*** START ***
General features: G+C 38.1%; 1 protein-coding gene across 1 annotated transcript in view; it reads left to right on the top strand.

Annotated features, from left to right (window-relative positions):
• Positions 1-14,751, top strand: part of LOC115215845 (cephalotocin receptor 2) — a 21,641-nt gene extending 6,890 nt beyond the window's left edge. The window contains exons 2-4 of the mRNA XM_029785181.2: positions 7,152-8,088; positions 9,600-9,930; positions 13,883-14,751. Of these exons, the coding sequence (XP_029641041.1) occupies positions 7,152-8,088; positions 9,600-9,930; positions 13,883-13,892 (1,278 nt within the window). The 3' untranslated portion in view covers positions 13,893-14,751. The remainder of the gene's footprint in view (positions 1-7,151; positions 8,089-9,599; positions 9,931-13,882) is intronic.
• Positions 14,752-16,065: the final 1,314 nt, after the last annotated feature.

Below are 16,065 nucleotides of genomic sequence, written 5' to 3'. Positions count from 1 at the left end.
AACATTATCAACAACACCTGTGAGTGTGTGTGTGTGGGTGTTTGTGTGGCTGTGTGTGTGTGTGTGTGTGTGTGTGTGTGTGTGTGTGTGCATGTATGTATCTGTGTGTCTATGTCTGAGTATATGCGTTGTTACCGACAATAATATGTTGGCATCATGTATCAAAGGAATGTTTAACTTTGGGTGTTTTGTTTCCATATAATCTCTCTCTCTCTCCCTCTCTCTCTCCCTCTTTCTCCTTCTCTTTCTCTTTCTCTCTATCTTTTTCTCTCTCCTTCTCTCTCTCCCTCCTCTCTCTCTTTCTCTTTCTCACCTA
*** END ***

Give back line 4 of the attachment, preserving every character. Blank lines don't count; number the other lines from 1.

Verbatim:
• Positions 14,752-16,065: the final 1,314 nt, after the last annotated feature.